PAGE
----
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Teachers oppose April 6 school opening

A teacher gives a lecture through online at Gyeonggi Academy of Foreign Languages in Uiwang City, Gyeonggi Province, Thursday. /Yonhap
A teacher gives a lecture through online at Gyeonggi Academy of Foreign Languages in Uiwang City, Gyeonggi Province, Thursday. /Yonhap

By Bahk Eun-ji

More than 70 percent of teachers of kindergartens, elementary, middle and high schools here are expressing concerns over the April 6 start of the new school year with the delayed spring semester, amid lingering concerns over the COVID-19 pandemic, a survey showed Sunday.

The Ministry of Education (MOE) delayed the spring semester by five weeks amid the spread of the highly-contagious coronavirus and schools are set to begin their academic year that day.

According to the Good Teacher Movement, an organization of teachers and educational research center, which conducted the online survey of 4,002 teachers at kindergartens, and elementary and secondary schools nationwide for two days from March 26, 73 percent of respondents said the MOE should extend the school closures due to fear of infection among young children.

About 21 percent said schools should open as scheduled April 6, while 6 percent said they "couldn't decide."

Among respondents, 75 percent of teachers from Seoul and the surrounding Gyeonggi Province, and 71 percent from Daegu, North Gyeongsang Province, the epicenter of the virus outbreak here, called for the date to be pushed back again.

Nearly 60 percent of those who want to delay the school opening said schools should kick off the spring semester through online classes first, while 18 percent said online and offline semesters should be operated at the same time.

With continuing concerns over possible mass infections in classrooms, the MOE has been considering opening online classes so that students can take classes on computers at home rather than go to school.

As to rescheduling the College Scholastic Aptitude Test (CSAT), 87 percent said it should be postponed in accordance with the delay of the academic calendar, while 13 percent said it should not be delayed.

The education ministry plans to announce next week whether schools can open April 6.

"If the closure is extended, then classes may be held remotely," said Lee Sang-soo, a senior official at the MOE, during an online briefing Friday.

The education ministry said it has been collecting feedback from parents on the opening, while the interior ministry was in talks with local communities.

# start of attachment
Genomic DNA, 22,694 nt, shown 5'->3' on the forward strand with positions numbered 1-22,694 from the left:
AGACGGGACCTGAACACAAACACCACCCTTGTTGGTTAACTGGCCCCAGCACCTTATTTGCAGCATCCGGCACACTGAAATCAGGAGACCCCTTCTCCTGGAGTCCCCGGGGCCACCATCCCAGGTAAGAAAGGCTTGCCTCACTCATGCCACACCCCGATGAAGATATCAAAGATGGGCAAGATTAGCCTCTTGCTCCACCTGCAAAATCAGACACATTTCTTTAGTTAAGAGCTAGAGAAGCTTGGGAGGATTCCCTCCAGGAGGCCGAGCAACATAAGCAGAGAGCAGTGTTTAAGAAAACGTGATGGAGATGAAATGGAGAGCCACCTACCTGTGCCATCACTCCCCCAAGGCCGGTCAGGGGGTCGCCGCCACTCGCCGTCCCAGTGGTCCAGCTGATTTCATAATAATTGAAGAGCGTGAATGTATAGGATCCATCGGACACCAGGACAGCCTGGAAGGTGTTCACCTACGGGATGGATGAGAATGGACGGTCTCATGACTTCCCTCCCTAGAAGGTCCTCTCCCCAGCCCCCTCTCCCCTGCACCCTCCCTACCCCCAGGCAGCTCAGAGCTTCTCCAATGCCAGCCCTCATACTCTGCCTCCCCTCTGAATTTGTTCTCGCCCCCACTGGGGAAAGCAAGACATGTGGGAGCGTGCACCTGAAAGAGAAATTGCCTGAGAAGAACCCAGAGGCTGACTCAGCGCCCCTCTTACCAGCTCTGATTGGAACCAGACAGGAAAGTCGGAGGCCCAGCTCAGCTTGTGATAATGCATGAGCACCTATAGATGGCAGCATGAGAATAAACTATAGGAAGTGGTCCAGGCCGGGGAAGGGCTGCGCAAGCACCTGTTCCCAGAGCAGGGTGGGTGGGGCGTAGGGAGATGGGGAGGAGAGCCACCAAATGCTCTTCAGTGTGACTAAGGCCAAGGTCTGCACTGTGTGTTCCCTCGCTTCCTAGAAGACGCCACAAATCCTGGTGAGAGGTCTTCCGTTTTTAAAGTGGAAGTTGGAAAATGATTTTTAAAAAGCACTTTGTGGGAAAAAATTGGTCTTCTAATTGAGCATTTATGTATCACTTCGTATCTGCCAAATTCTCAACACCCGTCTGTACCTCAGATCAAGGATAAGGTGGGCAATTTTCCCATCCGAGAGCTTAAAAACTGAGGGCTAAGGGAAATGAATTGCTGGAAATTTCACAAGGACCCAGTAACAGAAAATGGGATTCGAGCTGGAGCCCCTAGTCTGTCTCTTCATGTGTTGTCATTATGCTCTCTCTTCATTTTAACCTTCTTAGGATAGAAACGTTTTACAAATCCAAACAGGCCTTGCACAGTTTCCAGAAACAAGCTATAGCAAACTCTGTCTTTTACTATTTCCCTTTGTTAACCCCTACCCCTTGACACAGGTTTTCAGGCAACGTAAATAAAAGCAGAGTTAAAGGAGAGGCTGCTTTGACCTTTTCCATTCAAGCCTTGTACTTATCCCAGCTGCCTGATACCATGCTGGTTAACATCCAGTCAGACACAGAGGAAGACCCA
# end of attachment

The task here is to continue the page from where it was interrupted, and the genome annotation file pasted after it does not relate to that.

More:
The education authorities' decision has come as the number of COVID-19 infections among young children has steadily increased over the last five days since March 23. According to the Korea Centers for Disease Control and Prevention (KCDC), 604 adolescents and children under the age of 18 had contracted COVID-19 as of March 27, up from 563, March 23.


A teacher gives a lecture through online at Gyeonggi Academy of Foreign Languages in Uiwang City, Gyeonggi Province, Thursday. /Yonhap
A teacher gives a lecture through online at Gyeonggi Academy of Foreign Languages in Uiwang City, Gyeonggi Province, Thursday. /Yonhap

By Bahk Eun-ji

More than 70 percent of teachers of kindergartens, elementary, middle and high schools here are expressing concerns over the April 6 start of the new school year with the delayed spring semester, amid lingering concerns over the COVID-19 pandemic, a survey showed Sunday.

The Ministry of Education (MOE) delayed the spring semester by five weeks amid the spread of the highly-contagious coronavirus and schools are set to begin their academic year that day.

According to the Good Teacher Movement, an organization of teachers and educational research center, which conducted the online survey of 4,002 teachers at kindergartens, and elementary and secondary schools nationwide for two days from March 26, 73 percent of respondents said the MOE should extend the school closures due to fear of infection among young children.

About 21 percent said schools should open as scheduled April 6, while 6 percent said they "couldn't decide."

Among respondents, 75 percent of teachers from Seoul and the surrounding Gyeonggi Province, and 71 percent from Daegu, North Gyeongsang Province, the epicenter of the virus outbreak here, called for the date to be pushed back again.

Nearly 60 percent of those who want to delay the school opening said schools should kick off the spring semester through online classes first, while 18 percent said online and offline semesters should be operated at the same time.

With continuing concerns over possible mass infections in classrooms, the MOE has been considering opening online classes so that students can take classes on computers at home rather than go to school.

As to rescheduling the College Scholastic Aptitude Test (CSAT), 87 percent said it should be postponed in accordance with the delay of the academic calendar, while 13 percent said it should not be delayed.

The education ministry plans to announce next week whether schools can open April 6.

"If the closure is extended, then classes may be held remotely," said Lee Sang-soo, a senior official at the MOE, during an online briefing Friday.

The education ministry said it has been collecting feedback from parents on the opening, while the interior ministry was in talks with local communities.

The education authorities' decision has come as the number of COVID-19 infections among young children has steadily increased over the last five days since March 23. According to the Korea Centers for Disease Control and Prevention (KCDC), 604 adolescents and children under the age of 18 had contracted COVID-19 as of March 27, up from 563, March 23.


Bahk Eun-ji ejb@koreatimes.co.kr


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